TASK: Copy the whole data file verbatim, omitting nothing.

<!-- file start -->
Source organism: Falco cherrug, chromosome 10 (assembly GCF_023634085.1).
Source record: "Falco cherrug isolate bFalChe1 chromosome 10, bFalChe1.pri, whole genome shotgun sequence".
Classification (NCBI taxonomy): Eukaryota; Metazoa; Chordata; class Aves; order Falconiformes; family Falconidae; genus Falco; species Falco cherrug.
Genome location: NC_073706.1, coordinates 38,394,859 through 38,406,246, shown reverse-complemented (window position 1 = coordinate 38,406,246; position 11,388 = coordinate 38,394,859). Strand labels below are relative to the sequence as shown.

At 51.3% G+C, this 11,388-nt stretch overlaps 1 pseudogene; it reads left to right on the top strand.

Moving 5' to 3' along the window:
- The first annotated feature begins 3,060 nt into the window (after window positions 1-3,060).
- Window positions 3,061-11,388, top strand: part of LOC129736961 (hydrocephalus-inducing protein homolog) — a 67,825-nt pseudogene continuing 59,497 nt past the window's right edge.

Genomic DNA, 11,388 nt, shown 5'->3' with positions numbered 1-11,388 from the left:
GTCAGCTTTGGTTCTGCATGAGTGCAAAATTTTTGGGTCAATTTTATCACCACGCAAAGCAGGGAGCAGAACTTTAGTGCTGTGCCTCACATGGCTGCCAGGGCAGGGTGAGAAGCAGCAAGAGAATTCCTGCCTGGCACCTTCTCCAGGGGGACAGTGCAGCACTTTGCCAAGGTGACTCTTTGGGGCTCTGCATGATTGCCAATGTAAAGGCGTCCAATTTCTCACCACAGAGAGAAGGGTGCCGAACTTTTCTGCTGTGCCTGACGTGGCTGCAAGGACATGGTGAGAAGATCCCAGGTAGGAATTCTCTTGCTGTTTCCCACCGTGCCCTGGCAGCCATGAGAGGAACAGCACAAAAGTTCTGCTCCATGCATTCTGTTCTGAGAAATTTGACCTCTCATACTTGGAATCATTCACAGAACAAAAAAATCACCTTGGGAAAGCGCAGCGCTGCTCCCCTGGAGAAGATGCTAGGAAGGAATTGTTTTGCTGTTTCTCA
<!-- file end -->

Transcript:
Source organism: Falco cherrug, chromosome 10 (assembly GCF_023634085.1).
Source record: "Falco cherrug isolate bFalChe1 chromosome 10, bFalChe1.pri, whole genome shotgun sequence".
Classification (NCBI taxonomy): Eukaryota; Metazoa; Chordata; class Aves; order Falconiformes; family Falconidae; genus Falco; species Falco cherrug.
Genome location: NC_073706.1, coordinates 38,394,859 through 38,406,246, shown reverse-complemented (window position 1 = coordinate 38,406,246; position 11,388 = coordinate 38,394,859). Strand labels below are relative to the sequence as shown.

At 51.3% G+C, this 11,388-nt stretch overlaps 1 pseudogene; it reads left to right on the top strand.

Moving 5' to 3' along the window:
- The first annotated feature begins 3,060 nt into the window (after window positions 1-3,060).
- Window positions 3,061-11,388, top strand: part of LOC129736961 (hydrocephalus-inducing protein homolog) — a 67,825-nt pseudogene continuing 59,497 nt past the window's right edge.

Genomic DNA, 11,388 nt, shown 5'->3' with positions numbered 1-11,388 from the left:
GTCAGCTTTGGTTCTGCATGAGTGCAAAATTTTTGGGTCAATTTTATCACCACGCAAAGCAGGGAGCAGAACTTTAGTGCTGTGCCTCACATGGCTGCCAGGGCAGGGTGAGAAGCAGCAAGAGAATTCCTGCCTGGCACCTTCTCCAGGGGGACAGTGCAGCACTTTGCCAAGGTGACTCTTTGGGGCTCTGCATGATTGCCAATGTAAAGGCGTCCAATTTCTCACCACAGAGAGAAGGGTGCCGAACTTTTCTGCTGTGCCTGACGTGGCTGCAAGGACATGGTGAGAAGATCCCAGGTAGGAATTCTCTTGCTGTTTCCCACCGTGCCCTGGCAGCCATGAGAGGAACAGCACAAAAGTTCTGCTCCATGCATTCTGTTCTGAGAAATTTGACCTCTCATACTTGGAATCATTCACAGAACAAAAAAATCACCTTGGGAAAGCGCAGCGCTGCTCCCCTGGAGAAGATGCTAGGAAGGAATTGTTTTGCTGTTTCTCA